outside things of observation and thought, and I enjoyed it. We were now on the twelfth day approaching New York, the big ship metropolis. We were in sight of the coast all day. The leafless trees and the snow appeared strange. It was now about the end of Feb. and snow covered the ground nearly to the water’s edge. Arriving thus from the intense heat and general tropic luxuriance of Cuba to the leafless snow-white woods of New York gave the latter all the novelty and impressiveness of a new world. A frosty blast swept seaward from Sandy Hook. The sailors explored their wardrobes for their long cast-off woolens and pulled the ropes while muffled to the rotundity of Esquimaux. For myself, long burned and fevered, the frost wind was more delicious as it sifted through my loosened bones than ever was spring-scented breeze. We now had plenty of company. Fleets of vessels were on the wing from all countries. Our little “taut” racer outwinged all without exception who like her were going to the port. Towards evening we were grinding and wedging in the ice-field of the river delta, which we passed with difficulty. Arrived in port at nine o’clock. Was deposited like a cart at market in a proper “slip” and next morning we and our one-third rotten load of oranges were landed, and all the purposes of our sail from Cuba accomplished.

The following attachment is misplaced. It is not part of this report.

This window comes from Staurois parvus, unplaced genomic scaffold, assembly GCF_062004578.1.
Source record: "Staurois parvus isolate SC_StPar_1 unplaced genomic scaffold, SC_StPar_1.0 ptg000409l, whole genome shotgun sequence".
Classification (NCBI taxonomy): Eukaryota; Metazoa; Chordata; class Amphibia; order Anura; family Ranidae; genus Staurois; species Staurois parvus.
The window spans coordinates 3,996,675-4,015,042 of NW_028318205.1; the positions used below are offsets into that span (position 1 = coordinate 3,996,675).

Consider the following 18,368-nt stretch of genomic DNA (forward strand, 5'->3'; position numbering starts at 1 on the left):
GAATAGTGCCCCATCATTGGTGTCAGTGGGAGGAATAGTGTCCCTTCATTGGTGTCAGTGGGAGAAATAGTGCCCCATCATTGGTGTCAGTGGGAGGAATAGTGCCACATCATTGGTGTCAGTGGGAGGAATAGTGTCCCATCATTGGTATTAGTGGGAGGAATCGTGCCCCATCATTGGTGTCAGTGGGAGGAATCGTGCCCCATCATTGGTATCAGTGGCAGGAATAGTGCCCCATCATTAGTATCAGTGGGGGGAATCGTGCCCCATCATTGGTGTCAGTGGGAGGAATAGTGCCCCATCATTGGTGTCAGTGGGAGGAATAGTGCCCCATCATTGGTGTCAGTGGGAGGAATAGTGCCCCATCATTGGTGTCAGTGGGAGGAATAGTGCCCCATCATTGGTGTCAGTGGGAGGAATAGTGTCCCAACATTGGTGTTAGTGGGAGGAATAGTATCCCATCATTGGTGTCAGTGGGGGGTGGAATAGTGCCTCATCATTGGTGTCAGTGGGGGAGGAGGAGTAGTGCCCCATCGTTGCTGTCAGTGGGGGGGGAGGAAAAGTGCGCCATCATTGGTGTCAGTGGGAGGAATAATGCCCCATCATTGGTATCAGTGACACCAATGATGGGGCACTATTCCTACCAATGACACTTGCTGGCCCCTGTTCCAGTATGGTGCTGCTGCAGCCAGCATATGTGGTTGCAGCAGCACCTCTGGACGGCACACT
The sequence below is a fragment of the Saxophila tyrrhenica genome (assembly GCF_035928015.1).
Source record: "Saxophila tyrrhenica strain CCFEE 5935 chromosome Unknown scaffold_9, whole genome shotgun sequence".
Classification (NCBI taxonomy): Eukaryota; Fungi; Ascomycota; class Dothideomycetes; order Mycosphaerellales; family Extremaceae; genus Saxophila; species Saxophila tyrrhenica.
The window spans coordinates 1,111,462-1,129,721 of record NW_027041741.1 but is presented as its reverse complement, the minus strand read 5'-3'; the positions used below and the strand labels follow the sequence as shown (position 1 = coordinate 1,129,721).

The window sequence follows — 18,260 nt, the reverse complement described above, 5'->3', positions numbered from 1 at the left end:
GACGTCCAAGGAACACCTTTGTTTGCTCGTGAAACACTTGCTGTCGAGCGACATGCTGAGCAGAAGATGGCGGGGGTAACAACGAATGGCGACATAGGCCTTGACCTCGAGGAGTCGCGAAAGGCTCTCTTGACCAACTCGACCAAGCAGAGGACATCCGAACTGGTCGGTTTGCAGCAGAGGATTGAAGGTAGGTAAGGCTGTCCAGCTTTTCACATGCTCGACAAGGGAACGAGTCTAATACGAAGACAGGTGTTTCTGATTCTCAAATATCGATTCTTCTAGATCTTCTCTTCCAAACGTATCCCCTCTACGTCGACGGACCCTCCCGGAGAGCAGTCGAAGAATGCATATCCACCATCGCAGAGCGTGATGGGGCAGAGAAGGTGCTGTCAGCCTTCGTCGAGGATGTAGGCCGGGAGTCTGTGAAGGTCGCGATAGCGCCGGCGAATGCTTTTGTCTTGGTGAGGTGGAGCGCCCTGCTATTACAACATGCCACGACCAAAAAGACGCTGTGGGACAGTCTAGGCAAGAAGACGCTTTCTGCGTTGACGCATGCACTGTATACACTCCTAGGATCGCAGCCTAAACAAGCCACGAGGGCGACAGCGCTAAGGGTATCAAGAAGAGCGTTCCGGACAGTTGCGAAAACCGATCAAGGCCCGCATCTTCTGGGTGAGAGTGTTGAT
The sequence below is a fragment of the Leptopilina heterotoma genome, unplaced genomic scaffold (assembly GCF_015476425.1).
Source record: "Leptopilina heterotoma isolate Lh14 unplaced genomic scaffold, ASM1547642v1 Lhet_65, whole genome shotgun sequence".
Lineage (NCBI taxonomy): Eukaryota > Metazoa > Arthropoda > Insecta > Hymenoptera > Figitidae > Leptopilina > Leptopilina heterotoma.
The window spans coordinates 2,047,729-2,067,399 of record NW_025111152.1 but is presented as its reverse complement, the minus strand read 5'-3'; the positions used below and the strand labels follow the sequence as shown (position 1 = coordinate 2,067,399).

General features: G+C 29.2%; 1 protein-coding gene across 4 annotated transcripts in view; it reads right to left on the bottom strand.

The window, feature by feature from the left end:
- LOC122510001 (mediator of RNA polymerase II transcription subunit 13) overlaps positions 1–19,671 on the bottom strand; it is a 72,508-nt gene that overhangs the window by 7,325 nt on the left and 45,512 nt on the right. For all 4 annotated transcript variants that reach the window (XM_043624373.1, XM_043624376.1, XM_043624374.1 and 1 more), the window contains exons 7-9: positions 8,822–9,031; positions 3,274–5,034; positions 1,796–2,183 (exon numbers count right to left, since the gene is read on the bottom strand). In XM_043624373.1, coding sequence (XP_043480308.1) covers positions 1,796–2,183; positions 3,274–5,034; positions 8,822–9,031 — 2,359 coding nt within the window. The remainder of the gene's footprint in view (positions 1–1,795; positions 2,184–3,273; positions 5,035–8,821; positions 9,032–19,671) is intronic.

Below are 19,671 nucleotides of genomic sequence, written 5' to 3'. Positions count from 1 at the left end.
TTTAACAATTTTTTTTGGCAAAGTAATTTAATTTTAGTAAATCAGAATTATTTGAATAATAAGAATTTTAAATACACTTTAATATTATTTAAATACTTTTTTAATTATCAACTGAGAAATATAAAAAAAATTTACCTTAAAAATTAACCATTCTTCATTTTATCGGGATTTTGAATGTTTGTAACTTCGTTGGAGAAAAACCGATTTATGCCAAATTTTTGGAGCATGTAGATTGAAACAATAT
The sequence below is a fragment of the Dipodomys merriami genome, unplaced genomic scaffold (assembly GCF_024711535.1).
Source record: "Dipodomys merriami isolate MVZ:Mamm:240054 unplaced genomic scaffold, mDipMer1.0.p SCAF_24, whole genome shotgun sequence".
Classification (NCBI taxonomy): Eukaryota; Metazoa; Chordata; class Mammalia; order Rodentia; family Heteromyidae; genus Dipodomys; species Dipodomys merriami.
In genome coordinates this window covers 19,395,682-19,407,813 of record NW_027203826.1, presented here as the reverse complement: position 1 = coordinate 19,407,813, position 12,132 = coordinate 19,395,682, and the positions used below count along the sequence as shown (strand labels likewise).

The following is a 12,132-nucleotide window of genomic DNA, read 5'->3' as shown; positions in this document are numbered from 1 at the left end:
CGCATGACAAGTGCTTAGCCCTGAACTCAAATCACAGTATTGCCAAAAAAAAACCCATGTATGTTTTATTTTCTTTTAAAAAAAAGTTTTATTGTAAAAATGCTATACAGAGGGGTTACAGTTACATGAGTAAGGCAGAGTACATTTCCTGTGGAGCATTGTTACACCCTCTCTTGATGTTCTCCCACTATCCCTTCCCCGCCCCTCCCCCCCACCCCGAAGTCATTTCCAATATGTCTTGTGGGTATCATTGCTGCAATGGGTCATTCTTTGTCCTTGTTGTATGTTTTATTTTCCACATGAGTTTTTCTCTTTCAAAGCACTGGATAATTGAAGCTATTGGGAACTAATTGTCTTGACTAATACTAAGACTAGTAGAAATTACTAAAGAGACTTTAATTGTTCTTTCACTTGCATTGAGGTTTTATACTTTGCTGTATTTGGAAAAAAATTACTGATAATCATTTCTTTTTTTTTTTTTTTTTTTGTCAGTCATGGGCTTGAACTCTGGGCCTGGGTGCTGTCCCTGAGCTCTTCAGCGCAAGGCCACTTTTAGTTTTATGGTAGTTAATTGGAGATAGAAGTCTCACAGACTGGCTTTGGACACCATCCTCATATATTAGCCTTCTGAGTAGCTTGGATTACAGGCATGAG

Original journal dimensions: 10 x 16.5 cm.
Holt-Atherton Special Collections, University of the Pacific Library
John Muir, journals, drawings, writings, travel, journaling, naturalist